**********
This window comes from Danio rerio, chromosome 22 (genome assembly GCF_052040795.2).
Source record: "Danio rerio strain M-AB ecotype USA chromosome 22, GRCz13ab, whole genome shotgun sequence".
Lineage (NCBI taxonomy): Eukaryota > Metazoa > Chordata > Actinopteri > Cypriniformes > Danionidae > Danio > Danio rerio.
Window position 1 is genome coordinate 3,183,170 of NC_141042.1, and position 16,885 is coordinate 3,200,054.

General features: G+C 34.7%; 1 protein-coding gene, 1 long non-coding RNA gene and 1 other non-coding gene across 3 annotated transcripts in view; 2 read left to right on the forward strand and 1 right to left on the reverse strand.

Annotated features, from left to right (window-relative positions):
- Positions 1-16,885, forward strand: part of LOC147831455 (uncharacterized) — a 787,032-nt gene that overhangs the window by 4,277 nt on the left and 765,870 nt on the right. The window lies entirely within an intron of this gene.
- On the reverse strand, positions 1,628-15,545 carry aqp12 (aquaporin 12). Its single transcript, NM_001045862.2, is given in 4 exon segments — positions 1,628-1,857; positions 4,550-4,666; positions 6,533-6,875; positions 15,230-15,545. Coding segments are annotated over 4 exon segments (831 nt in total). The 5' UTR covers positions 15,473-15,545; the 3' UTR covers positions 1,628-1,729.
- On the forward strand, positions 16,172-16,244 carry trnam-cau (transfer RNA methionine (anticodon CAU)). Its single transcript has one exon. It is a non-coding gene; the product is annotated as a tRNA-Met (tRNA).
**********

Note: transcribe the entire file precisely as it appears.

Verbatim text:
This window comes from Danio rerio, chromosome 22 (genome assembly GCF_052040795.2).
Source record: "Danio rerio strain M-AB ecotype USA chromosome 22, GRCz13ab, whole genome shotgun sequence".
Lineage (NCBI taxonomy): Eukaryota > Metazoa > Chordata > Actinopteri > Cypriniformes > Danionidae > Danio > Danio rerio.
Window position 1 is genome coordinate 3,183,170 of NC_141042.1, and position 16,885 is coordinate 3,200,054.

General features: G+C 34.7%; 1 protein-coding gene, 1 long non-coding RNA gene and 1 other non-coding gene across 3 annotated transcripts in view; 2 read left to right on the forward strand and 1 right to left on the reverse strand.

Annotated features, from left to right (window-relative positions):
- Positions 1-16,885, forward strand: part of LOC147831455 (uncharacterized) — a 787,032-nt gene that overhangs the window by 4,277 nt on the left and 765,870 nt on the right. The window lies entirely within an intron of this gene.
- On the reverse strand, positions 1,628-15,545 carry aqp12 (aquaporin 12). Its single transcript, NM_001045862.2, is given in 4 exon segments — positions 1,628-1,857; positions 4,550-4,666; positions 6,533-6,875; positions 15,230-15,545. Coding segments are annotated over 4 exon segments (831 nt in total). The 5' UTR covers positions 15,473-15,545; the 3' UTR covers positions 1,628-1,729.
- On the forward strand, positions 16,172-16,244 carry trnam-cau (transfer RNA methionine (anticodon CAU)). Its single transcript has one exon. It is a non-coding gene; the product is annotated as a tRNA-Met (tRNA).